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The Barbera grape is relatively low in tannin, high in acidity, and likes warm, sunny days with cooler nights. Because it is naturally resistant to pests, disease, and mildew, Barbera is quite reliable in the vineyard and very popular with growers.

Most Barbera is made to be enjoyed young and appreciated for its distinctive cherry flavors and refreshing acidity. Try these wines on warm days with lighter fare. Barbera lacks deep tannin, and with too much age, wines can be prone to oxidation and will develop a brownish hue. This is not to say that wines made from Barbera are overly simple. Rather, they possess an honesty that is a welcome change from the complexity of many other red varietals.

There are examples that will improve over time, but they are pretty rare, and most are from Piedmont. Age-worthy Barbera is given ample barrel treatment which imparts tannin into the wine and rounds out the grape’s naturally tart cherry flavors. The most complex Barberas have a hint of spice accentuating flavors of blackberries and plums.

Italian immigrants planted California’s first Barbera during the 19th century. Before Prohibition, the grape was much more common than it is today, though is seems to be making a bit of a resurgence.

Located in the Sierra Foothills, Montevina Winery makes particularly good Barbera. The region’s intense sunlight and unfertile soils develop lush fruit flavors in the grape. At the same time, cool, overnight temperatures retain balancing acidity. This winery is owned by Bob Trinchero of Sutter Home.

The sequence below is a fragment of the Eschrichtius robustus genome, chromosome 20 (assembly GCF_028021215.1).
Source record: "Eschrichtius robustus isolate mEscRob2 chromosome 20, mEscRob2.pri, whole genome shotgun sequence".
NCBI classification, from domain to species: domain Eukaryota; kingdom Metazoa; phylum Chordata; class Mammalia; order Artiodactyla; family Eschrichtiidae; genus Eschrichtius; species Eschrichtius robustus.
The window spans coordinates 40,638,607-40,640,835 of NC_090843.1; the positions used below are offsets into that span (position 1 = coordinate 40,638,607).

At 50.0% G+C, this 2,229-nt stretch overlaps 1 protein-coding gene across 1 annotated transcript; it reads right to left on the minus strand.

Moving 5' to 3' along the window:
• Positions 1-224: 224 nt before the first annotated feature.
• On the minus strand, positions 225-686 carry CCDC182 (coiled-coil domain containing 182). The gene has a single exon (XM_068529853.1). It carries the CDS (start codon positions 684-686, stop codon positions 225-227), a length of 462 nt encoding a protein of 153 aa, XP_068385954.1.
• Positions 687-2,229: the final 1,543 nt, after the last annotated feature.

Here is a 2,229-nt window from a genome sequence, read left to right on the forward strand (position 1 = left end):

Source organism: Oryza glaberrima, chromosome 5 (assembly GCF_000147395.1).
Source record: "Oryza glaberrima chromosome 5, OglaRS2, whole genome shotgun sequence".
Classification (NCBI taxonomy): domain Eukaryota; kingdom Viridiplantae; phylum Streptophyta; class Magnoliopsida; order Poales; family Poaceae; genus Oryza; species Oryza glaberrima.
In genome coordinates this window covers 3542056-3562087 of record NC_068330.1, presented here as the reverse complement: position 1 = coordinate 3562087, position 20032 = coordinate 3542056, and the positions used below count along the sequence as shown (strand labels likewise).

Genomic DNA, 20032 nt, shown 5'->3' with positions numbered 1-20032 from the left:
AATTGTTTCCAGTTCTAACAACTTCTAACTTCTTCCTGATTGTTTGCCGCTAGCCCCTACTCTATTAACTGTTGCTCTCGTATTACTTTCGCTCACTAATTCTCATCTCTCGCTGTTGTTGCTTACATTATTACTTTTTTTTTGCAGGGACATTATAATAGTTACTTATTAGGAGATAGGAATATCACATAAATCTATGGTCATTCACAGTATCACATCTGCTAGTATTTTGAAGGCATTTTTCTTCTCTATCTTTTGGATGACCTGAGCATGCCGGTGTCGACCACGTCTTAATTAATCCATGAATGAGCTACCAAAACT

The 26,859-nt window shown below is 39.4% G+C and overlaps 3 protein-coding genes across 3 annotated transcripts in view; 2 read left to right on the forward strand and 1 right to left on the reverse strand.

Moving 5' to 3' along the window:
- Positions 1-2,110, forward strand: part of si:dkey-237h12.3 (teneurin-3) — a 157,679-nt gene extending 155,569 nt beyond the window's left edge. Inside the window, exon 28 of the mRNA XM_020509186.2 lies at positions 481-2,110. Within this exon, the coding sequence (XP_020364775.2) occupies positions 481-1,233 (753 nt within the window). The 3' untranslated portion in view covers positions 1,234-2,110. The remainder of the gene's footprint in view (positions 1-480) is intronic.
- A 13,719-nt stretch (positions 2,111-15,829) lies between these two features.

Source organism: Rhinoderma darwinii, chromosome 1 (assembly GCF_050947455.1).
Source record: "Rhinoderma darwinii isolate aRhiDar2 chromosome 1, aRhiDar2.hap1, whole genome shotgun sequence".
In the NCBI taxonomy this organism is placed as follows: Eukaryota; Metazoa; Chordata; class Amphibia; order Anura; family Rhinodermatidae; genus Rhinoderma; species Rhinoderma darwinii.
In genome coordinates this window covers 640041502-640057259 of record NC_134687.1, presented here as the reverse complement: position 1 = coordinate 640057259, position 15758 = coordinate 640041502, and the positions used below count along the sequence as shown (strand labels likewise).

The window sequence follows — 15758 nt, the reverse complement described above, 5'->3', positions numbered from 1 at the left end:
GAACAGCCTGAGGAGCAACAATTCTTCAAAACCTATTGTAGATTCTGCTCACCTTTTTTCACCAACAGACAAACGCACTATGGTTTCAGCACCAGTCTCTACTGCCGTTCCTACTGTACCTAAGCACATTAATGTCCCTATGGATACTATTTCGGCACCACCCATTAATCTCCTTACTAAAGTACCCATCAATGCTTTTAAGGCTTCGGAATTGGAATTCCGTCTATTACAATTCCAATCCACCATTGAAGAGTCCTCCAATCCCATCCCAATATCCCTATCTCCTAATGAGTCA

In Italy, Barbera is a very important grape for everyday wines. Because it is naturally high in acidity and does not have any domineering flavor or aroma characteristics, it is also widely used in blends. In fact, Sangiovese is the only red grape that is planted more in Italy.

While the best Barbera is made in Piedmont, the grape takes a decisive backseat to Nebbiolo in this region. Although the best vineyard sites are reserved for Nebbiolo, there are some excellent, single varietal Barberas to be found. Lighter Piedmont examples are known as Barbera d’ Asti, and darker versions are called Barbera d’ Alba. Sardinia, Lombardy, and Emilia-Romagna also have substantial plantings of the varietal.

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